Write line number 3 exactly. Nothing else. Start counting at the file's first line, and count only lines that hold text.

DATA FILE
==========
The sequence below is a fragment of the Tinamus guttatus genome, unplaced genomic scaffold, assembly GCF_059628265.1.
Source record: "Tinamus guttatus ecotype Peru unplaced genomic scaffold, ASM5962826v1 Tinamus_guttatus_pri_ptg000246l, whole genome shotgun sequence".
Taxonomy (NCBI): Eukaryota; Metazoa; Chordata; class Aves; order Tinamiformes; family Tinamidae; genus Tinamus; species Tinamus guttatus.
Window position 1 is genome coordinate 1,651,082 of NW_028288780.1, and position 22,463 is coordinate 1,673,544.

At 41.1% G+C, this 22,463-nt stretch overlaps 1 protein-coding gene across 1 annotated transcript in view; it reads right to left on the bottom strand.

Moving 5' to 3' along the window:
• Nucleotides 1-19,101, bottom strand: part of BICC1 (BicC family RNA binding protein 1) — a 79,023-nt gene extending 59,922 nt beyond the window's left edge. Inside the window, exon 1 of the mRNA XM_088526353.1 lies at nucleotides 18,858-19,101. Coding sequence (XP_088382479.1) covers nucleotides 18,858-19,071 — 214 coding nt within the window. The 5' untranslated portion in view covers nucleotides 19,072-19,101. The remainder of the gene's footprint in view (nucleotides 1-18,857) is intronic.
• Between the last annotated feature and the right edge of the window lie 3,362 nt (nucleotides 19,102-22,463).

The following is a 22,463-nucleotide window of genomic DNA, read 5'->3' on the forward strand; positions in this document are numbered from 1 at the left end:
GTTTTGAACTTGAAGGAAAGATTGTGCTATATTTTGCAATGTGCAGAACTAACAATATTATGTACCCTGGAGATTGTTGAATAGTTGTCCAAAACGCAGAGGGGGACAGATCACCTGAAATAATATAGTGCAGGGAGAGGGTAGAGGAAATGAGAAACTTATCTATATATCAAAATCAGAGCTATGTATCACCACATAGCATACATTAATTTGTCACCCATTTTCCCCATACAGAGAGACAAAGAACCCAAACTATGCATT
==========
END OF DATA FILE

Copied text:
Taxonomy (NCBI): Eukaryota; Metazoa; Chordata; class Aves; order Tinamiformes; family Tinamidae; genus Tinamus; species Tinamus guttatus.